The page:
static domain_name_servers=

Some more points to be very careful of:

  • As mentioned above, you only need to do this if you wish to allocate a static IP address to your Pi when it’s on wired (eth0) and/or WiFi (wlan0) networks. If you don’t care what IP it has, simply ignore this section.
  • Again, there are no spaces between names, equal signs and parameters etc. If you have any spaces, networking will not start. Ask me how I know!
  • You need one interface ... entry for each iface ... that you have defined in /etc/network/interfaces – don’t set one up for the “lo” device though! The names must match too.
  • Yes, you do need to repeat the information for routers etc in each entry. They don’t get shared, which is a shame. It would be nice to have a global section where I could define these once, then only define the changeable stuff in each interface entry. Still, c’est la vie, as they say in Wales.

Ok, the static ip_address line defines that I’m using an IP address of when on eth0, or wired network, and 192.168.51 when on WiFi. This allows me to use both, at the same time, if I wish, without an IP clash.

The /24 means that the first 24 bits of the IP address are my netmask, or This identifies my network as 192.168.1.xxx and my devices as 50 and 51, in this case.

My router is on address, so that’s what goes into the routers entry.

I use Google’s name servers for my DNS name resolution, they are usually always available, but you can add others if you wish. Your ISP might have some that you can use. Separate each one with a space.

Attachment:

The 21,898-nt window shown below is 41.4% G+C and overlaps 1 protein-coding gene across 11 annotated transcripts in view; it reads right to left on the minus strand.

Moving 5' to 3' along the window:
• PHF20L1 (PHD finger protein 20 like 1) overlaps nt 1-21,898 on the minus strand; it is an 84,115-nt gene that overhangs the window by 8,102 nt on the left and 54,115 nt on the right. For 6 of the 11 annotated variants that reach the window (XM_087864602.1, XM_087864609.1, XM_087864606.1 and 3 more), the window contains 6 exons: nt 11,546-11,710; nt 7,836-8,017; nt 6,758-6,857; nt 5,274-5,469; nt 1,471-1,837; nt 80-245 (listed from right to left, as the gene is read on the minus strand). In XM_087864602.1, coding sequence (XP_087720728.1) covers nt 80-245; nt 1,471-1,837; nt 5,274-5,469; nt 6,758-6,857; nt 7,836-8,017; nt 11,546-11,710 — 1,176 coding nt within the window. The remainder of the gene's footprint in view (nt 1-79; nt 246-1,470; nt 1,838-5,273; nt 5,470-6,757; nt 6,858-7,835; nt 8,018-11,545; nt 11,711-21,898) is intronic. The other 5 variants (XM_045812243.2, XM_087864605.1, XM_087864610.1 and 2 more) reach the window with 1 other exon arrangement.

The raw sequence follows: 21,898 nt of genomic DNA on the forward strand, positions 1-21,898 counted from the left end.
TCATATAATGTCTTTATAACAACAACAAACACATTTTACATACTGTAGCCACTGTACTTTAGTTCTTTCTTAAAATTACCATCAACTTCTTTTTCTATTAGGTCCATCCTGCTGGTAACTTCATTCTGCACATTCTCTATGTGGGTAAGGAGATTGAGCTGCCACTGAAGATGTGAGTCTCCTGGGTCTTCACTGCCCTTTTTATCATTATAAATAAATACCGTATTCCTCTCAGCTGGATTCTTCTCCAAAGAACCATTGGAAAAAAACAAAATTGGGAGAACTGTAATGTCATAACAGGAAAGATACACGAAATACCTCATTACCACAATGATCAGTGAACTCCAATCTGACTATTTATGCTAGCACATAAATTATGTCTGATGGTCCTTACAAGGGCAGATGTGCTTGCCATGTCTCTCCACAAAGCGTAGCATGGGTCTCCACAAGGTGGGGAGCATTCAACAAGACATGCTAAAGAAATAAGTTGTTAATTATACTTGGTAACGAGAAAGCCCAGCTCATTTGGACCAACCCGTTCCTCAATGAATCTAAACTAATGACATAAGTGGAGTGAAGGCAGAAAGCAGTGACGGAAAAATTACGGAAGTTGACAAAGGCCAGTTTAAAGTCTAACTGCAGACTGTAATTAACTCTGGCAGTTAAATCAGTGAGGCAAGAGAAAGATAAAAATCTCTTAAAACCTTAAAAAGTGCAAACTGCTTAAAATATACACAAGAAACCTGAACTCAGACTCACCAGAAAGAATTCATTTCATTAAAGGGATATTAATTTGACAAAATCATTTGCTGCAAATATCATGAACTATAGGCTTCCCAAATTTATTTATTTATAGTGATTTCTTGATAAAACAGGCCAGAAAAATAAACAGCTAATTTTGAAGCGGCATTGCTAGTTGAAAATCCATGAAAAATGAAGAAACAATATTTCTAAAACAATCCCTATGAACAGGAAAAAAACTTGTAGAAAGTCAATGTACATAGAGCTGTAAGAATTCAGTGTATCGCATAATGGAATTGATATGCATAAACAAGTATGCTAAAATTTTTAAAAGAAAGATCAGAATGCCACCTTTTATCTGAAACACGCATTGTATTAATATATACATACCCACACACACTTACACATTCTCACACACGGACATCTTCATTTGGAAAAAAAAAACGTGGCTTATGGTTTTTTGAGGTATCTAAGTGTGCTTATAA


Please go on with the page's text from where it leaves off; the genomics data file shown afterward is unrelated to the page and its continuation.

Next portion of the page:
By the way, don’t use a name here, always use an IP address. You can’t resolve the names you use for the DNS servers if you don;t have a DNS server to resolve them! (No, I didn’t do that one myself, thanks for asking!)

Save the file.

That’s should do it. A quick reboot is probably the best way to make sure everything is set up correctly, so insert a slight pause here while we reboot.

sudo reboot

When the system comes back up, run the following command to see what appears:

hostname -I  ## That's a capital 'eye' not a 'one'.

You should see the two static IP addresses you configured, if you did so, and if you have both eth0 and wlan0 up and running, like I do. If you are only connected to WiFi, for example, you should only see the one IP address for that.

If you see an extra IP address, then you probably still have some dhcp or static entries in your /etc/network/interfaces file, in the old style format, that need to be removed. Make sure that your file looks like mine above to get rid of the ghost IP address.